Wolves 2 Viktoria Plzen 1 – Five talking points
Wolves won their second successive pre-season game, beating Viktoria Plzen 2-1 in Austria.
Goals from Nouha Dicko and Matt Doherty were enough to give Nuno Espirito Santo's side victory.
They produced another quietly impressive performance, albeit in a fairly sedentary encounter in rural Westendorf.
So what did we learn from the game? Wolves correspondent Tim Spiers picks out five talking points.
Two (half) pre-season games and two goals for Nouha Dicko.
With fans desperate for the club to sign a prolific and proven striker, Dicko is certainly making his case for inclusion in the XI when Wolves kick off against Middlesbrough on August 5.
It may only have been a two-yard tap in, but how many times did that ball roll across the six-yard box with no one to finish it off last season?
Not only that, Dicko looks fitter and half a yard sharper than last season.
He must be licking his lips at the prospect of being fed chances by creative players either side of him (Costa, Cavaleiro, Zyro, Graham, Mason, plus wing backs Douglas and Doherty) and latching on to through balls from the likes of Neves, Saiss, Ronan and Price.
In those circumstances you'd back Dicko, certainly in this form, to better the 15-goal haul from his last full season in a Wolves shirt, 2014/15.
Others to impress
Jack Price again looked very assured in midfield, as did Ruben Neves who enjoyed what looked a carefree 45 minutes in which he didn't give the ball away.
Roderick Miranda was the only player to play the full 90 minutes and didn't really put a foot wrong, while youngsters Bright Enobakhare and Connor Ronan displayed the pure technique that has fans hoping they can make a big impression this season, even if you got a nagging feeling that both players could be better utilised in different positions (Enobakhare as a wide forward and Ronan in central midfield).
But after Dicko the one to most impress was Ivan Cavaleiro, who was involved in both goals and looked bright, lively and on his game. The 'left forward' role in this 3-4-3 suits him.
No soon has one cult hero in Jon Dadi Bodvarsson departed Wolves another has announced himself...and his name is Willy Boly.
Yes his name helps (I counted five Willy songs in the first half, all unprintable) but so does his whole-hearted non-nonsense style, his aggressive approach to defending and his mammoth stature, which in vehicle form can only be compared to a tank, all add to the cult status.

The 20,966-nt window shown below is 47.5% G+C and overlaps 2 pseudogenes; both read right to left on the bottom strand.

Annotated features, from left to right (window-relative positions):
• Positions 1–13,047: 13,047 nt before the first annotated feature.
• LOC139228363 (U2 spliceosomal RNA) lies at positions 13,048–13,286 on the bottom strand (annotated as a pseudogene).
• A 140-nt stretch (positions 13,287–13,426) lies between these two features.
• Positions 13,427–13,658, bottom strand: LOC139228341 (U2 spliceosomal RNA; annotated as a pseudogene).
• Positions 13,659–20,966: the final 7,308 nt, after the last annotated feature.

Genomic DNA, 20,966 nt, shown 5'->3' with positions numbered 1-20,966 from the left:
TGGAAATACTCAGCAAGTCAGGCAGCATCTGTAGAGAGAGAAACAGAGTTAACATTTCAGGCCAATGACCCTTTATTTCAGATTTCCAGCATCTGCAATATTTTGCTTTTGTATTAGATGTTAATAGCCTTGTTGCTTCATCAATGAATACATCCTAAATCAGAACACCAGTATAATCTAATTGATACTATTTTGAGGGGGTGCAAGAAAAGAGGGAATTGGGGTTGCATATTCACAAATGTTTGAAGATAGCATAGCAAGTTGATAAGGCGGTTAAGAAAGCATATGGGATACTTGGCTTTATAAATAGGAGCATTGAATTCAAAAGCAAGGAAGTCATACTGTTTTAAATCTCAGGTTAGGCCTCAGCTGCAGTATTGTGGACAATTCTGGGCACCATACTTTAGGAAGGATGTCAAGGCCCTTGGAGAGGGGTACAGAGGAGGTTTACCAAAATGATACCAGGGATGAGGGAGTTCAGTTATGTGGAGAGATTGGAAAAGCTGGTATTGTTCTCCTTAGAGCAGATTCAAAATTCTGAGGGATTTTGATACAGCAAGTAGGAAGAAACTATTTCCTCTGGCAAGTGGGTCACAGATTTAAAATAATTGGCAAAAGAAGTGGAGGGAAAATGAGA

He also looks a threat at set pieces, having won a couple of headers in the opposition box now without finding the target.
He's no polished diamond but Boly will more than hold his own in the Championship this season, certainly physically.
One thing that Nuno's Wolves certainly do look is organised. Repetitive work on shape and positioning on the training field is being replicated in matches and that's a very good sign.
The players know their roles, the back three have barely given away a chance in open play during the two matches so far and the wing backs have been used to good effect (Matt Doherty scored here and Barry Douglas provided an assist).
Discipline and organisation are key in any league but certainly in the helter skelter 46-game Championship. Wolves are doing all the right things so far in that regard.
Bigger tests to come
To temper the positivity you have to say there'll be far bigger tests on the horizon in the coming weeks. Bremen and Plzen were no great shakes and it's far easier to spray passes around side to side on the deck in a glorified training game than in the heat of a Championship battle at an expectant Molineux where the opposition are constantly in your faces.
But that's all to come. And the hope is that the groundwork and the foundations for a successful season are being laid here.
Certainly the 3-4-3 system continues to look promising. There are gaps in the squad that need filling, predominantly at wing back (Ben Marshall's absence is a blow and it remains to be seen if Nuno thinks youngsters Aaron Simpson and Sylvain Deslandes can prove adequate back-ups to Doherty and Douglas) and up front, regardless of Dicko's form, as Enobakhare isn't a central striker (which makes Niall Ennis' omission from this tour a disappointing one).
But the confidence from winning football matches cannot be bought. In isolation winning these games means very little, but a winning or unbeaten run during the next four friendlies will mean confidence would be soaring for that stern opening test against Boro in three weeks.
Interest in Nuno's Wolves is huge (ticket sales are rapid for that Boro game and hits on the Express & Star website for the past two matches have been the highest in years despite them being just pre-season friendlies).
Everyone's getting on board the rollercoaster for another season.